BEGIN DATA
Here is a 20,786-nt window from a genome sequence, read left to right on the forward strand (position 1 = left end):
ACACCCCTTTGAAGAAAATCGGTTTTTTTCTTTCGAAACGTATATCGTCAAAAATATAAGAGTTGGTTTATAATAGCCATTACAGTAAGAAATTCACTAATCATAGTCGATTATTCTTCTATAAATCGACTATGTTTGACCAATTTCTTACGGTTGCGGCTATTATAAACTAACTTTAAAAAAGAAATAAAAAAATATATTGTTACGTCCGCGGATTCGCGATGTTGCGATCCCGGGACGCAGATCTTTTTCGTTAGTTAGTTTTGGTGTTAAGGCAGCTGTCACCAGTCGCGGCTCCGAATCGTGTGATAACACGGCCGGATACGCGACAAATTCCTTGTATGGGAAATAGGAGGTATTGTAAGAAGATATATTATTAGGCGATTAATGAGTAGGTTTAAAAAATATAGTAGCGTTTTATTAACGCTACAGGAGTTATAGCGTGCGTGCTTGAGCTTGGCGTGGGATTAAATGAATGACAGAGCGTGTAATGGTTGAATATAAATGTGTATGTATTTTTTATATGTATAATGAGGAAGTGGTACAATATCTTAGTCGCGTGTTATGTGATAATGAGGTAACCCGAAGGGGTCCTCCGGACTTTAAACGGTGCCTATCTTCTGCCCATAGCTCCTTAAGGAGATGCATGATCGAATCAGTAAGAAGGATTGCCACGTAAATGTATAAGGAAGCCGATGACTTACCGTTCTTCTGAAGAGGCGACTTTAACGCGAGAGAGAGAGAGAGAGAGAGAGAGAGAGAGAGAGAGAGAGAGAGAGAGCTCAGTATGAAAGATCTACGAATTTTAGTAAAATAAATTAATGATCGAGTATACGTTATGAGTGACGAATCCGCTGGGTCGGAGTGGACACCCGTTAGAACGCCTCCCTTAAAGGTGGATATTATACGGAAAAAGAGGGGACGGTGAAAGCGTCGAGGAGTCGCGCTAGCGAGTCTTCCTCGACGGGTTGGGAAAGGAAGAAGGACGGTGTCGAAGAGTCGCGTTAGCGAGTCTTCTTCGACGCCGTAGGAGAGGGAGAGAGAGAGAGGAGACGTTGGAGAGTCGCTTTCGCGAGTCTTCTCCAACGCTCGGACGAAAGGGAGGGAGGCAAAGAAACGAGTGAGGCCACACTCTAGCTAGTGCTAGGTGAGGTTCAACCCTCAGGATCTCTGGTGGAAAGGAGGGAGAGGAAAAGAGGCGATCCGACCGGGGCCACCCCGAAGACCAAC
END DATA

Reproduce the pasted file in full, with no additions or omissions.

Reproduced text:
Here is a 20,786-nt window from a genome sequence, read left to right on the forward strand (position 1 = left end):
ACACCCCTTTGAAGAAAATCGGTTTTTTTCTTTCGAAACGTATATCGTCAAAAATATAAGAGTTGGTTTATAATAGCCATTACAGTAAGAAATTCACTAATCATAGTCGATTATTCTTCTATAAATCGACTATGTTTGACCAATTTCTTACGGTTGCGGCTATTATAAACTAACTTTAAAAAAGAAATAAAAAAATATATTGTTACGTCCGCGGATTCGCGATGTTGCGATCCCGGGACGCAGATCTTTTTCGTTAGTTAGTTTTGGTGTTAAGGCAGCTGTCACCAGTCGCGGCTCCGAATCGTGTGATAACACGGCCGGATACGCGACAAATTCCTTGTATGGGAAATAGGAGGTATTGTAAGAAGATATATTATTAGGCGATTAATGAGTAGGTTTAAAAAATATAGTAGCGTTTTATTAACGCTACAGGAGTTATAGCGTGCGTGCTTGAGCTTGGCGTGGGATTAAATGAATGACAGAGCGTGTAATGGTTGAATATAAATGTGTATGTATTTTTTATATGTATAATGAGGAAGTGGTACAATATCTTAGTCGCGTGTTATGTGATAATGAGGTAACCCGAAGGGGTCCTCCGGACTTTAAACGGTGCCTATCTTCTGCCCATAGCTCCTTAAGGAGATGCATGATCGAATCAGTAAGAAGGATTGCCACGTAAATGTATAAGGAAGCCGATGACTTACCGTTCTTCTGAAGAGGCGACTTTAACGCGAGAGAGAGAGAGAGAGAGAGAGAGAGAGAGAGAGAGAGAGAGAGAGAGCTCAGTATGAAAGATCTACGAATTTTAGTAAAATAAATTAATGATCGAGTATACGTTATGAGTGACGAATCCGCTGGGTCGGAGTGGACACCCGTTAGAACGCCTCCCTTAAAGGTGGATATTATACGGAAAAAGAGGGGACGGTGAAAGCGTCGAGGAGTCGCGCTAGCGAGTCTTCCTCGACGGGTTGGGAAAGGAAGAAGGACGGTGTCGAAGAGTCGCGTTAGCGAGTCTTCTTCGACGCCGTAGGAGAGGGAGAGAGAGAGAGGAGACGTTGGAGAGTCGCTTTCGCGAGTCTTCTCCAACGCTCGGACGAAAGGGAGGGAGGCAAAGAAACGAGTGAGGCCACACTCTAGCTAGTGCTAGGTGAGGTTCAACCCTCAGGATCTCTGGTGGAAAGGAGGGAGAGGAAAAGAGGCGATCCGACCGGGGCCACCCCGAAGACCAAC